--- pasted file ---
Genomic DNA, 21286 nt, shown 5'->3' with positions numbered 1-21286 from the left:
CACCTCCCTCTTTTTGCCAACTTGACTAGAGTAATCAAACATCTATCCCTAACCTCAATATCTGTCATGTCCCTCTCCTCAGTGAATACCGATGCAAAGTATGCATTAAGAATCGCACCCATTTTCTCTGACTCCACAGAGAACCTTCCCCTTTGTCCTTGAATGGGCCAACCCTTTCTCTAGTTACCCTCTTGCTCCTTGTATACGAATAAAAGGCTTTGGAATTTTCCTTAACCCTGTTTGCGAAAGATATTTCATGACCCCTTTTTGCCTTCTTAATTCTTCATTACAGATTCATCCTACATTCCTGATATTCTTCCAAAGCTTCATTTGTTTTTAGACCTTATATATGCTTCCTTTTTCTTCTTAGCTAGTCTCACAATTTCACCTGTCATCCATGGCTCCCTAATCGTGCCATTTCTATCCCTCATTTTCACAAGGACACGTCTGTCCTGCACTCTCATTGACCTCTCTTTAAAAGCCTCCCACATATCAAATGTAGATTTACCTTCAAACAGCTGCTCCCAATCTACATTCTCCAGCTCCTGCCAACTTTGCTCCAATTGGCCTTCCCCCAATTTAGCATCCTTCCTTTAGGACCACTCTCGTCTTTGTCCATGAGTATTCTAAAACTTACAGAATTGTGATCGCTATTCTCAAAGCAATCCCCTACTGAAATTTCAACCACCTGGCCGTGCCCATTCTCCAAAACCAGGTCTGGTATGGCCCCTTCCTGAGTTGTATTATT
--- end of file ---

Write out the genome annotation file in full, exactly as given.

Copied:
Genomic DNA, 21286 nt, shown 5'->3' with positions numbered 1-21286 from the left:
CACCTCCCTCTTTTTGCCAACTTGACTAGAGTAATCAAACATCTATCCCTAACCTCAATATCTGTCATGTCCCTCTCCTCAGTGAATACCGATGCAAAGTATGCATTAAGAATCGCACCCATTTTCTCTGACTCCACAGAGAACCTTCCCCTTTGTCCTTGAATGGGCCAACCCTTTCTCTAGTTACCCTCTTGCTCCTTGTATACGAATAAAAGGCTTTGGAATTTTCCTTAACCCTGTTTGCGAAAGATATTTCATGACCCCTTTTTGCCTTCTTAATTCTTCATTACAGATTCATCCTACATTCCTGATATTCTTCCAAAGCTTCATTTGTTTTTAGACCTTATATATGCTTCCTTTTTCTTCTTAGCTAGTCTCACAATTTCACCTGTCATCCATGGCTCCCTAATCGTGCCATTTCTATCCCTCATTTTCACAAGGACACGTCTGTCCTGCACTCTCATTGACCTCTCTTTAAAAGCCTCCCACATATCAAATGTAGATTTACCTTCAAACAGCTGCTCCCAATCTACATTCTCCAGCTCCTGCCAACTTTGCTCCAATTGGCCTTCCCCCAATTTAGCATCCTTCCTTTAGGACCACTCTCGTCTTTGTCCATGAGTATTCTAAAACTTACAGAATTGTGATCGCTATTCTCAAAGCAATCCCCTACTGAAATTTCAACCACCTGGCCGTGCCCATTCTCCAAAACCAGGTCTGGTATGGCCCCTTCCTGAGTTGTATTATT